01.21.19

Senator David Perdue Honors Dr. King At Ebenezer Baptist Church

“Dr. King gave us hope during some of this country’s darkest days. He changed America forever.”

ATLANTA, GA – U.S. Senator David Perdue (R-GA) honors the life and legacy of Dr. Martin Luther King, Jr. during the annual commemorative service at historic Ebenezer Baptist Church in Atlanta, Georgia.

Click here or on the image below to watch his remarks.

MLK

Transcript:

“On April 16, 1963 from a jail cell in Birmingham, Alabama, Dr. Martin Luther King, Jr. wrote a letter to the local clergy defending his commitment to peaceful direct action. In this letter, you can see the soul of a patriot, the soul of a man who was destined to change the direction of an entire country. Over time, this letter became very personal to me.

“I grew up in America in the 1960s. Racism was real. Segregation was real. Discrimination was real. I remember how this weighed on my parents. They were simple schoolteachers, and all they wanted was for every child to be treated the same regardless of where they came from, what their name was, or the color of their skin.

“Put simply, my dad revered Dr. King. Growing up, I remember my father using Dr. King as an example of a leader who was not afraid to do the right thing. He was not afraid to challenge the status quo and injustice. He was not afraid to teach us how to get along with each other. He also taught us about adversity. As Dr. King once said, ‘the ultimate measure of a man is not where he stands in moments of comfort and convenience, but where he stands at times of challenge and controversy’ – much like today.

“In 1961, my dad became Superintendent of Schools in Houston County in Georgia. He integrated the schools and was one of the first in the state of Georgia to do so. He said it was simply the right thing to do. He did it in the face of great adversity. He used Dr. King as an example all the way through. Dr. King was an inspiration for my father.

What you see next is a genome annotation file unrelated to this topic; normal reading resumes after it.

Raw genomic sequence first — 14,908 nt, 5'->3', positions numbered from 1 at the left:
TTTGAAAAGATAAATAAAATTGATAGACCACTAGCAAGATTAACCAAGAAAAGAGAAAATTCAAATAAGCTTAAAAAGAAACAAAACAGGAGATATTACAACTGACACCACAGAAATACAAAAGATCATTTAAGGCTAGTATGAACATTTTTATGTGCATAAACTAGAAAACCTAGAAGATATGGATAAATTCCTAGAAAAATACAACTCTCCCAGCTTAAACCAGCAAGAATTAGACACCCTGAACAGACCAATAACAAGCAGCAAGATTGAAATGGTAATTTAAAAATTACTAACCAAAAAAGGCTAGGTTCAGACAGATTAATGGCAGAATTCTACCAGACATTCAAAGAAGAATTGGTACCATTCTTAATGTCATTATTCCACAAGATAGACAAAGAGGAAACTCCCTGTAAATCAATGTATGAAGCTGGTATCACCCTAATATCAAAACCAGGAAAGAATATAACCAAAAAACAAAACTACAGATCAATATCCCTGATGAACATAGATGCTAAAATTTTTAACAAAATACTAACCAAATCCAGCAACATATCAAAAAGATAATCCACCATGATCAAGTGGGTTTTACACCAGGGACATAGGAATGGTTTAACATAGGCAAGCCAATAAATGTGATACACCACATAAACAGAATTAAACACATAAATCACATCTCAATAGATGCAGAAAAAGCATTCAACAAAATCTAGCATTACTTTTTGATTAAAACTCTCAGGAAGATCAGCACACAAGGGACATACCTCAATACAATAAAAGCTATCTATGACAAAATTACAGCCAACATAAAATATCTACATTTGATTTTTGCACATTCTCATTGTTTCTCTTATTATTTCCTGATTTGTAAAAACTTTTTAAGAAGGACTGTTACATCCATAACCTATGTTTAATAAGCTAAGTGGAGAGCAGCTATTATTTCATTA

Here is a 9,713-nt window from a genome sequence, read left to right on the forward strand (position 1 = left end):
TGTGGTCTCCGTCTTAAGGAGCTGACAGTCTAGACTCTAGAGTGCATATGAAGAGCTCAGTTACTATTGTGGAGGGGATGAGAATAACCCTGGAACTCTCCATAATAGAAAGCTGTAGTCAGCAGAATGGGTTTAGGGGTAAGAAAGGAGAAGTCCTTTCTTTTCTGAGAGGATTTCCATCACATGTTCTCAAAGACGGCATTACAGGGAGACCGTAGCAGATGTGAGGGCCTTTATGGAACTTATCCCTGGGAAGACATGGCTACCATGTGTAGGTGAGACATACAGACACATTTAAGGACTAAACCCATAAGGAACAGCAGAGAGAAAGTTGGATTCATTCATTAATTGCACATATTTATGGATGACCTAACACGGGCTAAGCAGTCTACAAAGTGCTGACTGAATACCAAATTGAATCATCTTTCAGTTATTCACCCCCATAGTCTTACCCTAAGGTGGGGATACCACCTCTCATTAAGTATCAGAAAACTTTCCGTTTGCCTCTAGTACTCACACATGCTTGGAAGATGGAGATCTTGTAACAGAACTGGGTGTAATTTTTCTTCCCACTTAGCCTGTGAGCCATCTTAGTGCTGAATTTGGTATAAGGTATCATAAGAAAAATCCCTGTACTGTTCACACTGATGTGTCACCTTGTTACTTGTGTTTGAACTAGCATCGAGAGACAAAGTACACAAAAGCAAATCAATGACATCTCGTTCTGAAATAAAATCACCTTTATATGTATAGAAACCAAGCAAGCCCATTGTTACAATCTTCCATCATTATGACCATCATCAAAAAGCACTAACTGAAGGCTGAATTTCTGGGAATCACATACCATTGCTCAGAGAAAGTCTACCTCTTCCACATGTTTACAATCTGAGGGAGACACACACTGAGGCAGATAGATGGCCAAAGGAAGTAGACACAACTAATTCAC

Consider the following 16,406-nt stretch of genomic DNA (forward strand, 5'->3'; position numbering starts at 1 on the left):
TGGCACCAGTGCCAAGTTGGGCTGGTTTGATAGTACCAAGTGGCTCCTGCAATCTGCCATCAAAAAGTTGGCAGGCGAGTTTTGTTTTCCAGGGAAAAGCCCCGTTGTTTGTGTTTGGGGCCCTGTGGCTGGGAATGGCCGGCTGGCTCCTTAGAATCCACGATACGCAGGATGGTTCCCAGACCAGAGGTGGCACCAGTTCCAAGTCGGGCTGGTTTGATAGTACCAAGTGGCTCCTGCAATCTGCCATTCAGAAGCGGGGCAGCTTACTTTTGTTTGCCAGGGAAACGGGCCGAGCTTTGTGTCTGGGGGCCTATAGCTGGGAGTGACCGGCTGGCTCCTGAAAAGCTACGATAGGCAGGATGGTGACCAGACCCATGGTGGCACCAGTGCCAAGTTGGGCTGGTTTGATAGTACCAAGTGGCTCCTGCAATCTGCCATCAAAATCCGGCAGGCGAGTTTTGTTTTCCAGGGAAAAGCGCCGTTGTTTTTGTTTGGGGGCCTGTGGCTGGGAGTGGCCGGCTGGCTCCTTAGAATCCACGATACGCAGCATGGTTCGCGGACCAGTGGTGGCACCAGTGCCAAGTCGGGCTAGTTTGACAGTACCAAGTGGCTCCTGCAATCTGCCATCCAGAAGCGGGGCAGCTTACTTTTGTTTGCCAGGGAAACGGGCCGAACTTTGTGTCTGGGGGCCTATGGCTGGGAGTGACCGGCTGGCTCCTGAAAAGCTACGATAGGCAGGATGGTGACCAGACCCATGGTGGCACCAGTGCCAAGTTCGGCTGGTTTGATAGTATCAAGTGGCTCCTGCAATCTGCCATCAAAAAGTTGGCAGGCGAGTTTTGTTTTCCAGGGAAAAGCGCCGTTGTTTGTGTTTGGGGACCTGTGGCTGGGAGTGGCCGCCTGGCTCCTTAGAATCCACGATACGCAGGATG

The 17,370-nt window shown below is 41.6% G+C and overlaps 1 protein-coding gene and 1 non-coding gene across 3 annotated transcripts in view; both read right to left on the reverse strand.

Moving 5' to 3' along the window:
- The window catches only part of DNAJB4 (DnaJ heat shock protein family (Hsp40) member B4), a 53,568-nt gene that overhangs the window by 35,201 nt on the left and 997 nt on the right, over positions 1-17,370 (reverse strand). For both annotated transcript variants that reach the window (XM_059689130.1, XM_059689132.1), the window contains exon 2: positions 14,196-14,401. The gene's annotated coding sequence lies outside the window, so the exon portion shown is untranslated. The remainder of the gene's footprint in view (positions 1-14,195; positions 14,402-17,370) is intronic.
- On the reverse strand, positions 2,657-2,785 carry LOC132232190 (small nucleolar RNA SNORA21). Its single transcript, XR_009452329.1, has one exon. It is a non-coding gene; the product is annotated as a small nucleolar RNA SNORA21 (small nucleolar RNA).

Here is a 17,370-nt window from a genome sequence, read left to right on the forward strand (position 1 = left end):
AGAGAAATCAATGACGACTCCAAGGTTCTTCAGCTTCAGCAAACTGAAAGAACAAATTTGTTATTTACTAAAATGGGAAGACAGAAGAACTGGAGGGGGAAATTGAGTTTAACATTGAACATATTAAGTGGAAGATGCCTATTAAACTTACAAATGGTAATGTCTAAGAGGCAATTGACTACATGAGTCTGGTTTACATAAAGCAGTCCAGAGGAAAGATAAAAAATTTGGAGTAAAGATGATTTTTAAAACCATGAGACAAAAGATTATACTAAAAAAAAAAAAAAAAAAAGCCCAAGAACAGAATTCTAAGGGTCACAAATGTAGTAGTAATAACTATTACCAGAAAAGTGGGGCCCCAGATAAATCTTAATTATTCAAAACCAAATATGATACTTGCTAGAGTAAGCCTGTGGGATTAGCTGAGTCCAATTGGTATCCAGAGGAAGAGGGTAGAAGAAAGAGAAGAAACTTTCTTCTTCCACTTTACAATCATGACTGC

“Dr. King gave us hope during some of this country’s darkest days. He changed America forever. Our country has overcome a lot, but there is much yet to be done. We need today to reflect on the ideals of Dr. Martin Luther King – the things he fought for, the things he died for. He often reminded us that what unites us is far greater than what divides us. Though we may talk differently, look differently, or have different political views, he would remind us we are one nation under God.

“The closing sentence of the Declaration of Independence says, ‘And for the support of this Declaration, with a firm reliance on the protection of God, we mutually pledge to each other our lives, our fortunes, and our sacred honor.’ In this Birmingham letter, Dr. King wrote, ‘Injustice anywhere is a threat to justice everywhere.’ My father quoted that more times than I can tell you.

“The closing words of that letter are as meaningful today as they were then. ‘Let us all hope that the dark clouds of racial prejudice will soon pass away and the deep fog of misunderstanding will be lifted from our fear-drenched communities and in some not too distant tomorrow, the radiant stars of love and brotherhood will shine over our great nation with all their scintillating beauty.’

“God bless you for being here. Thank you God for Dr. Martin Luther King.”

###

Senator Perdue is the only Fortune 500 CEO in Congress and is serving his first term in the United States Senate, where he represents Georgia on the Armed Services, Banking, Budget, and Agriculture Committees.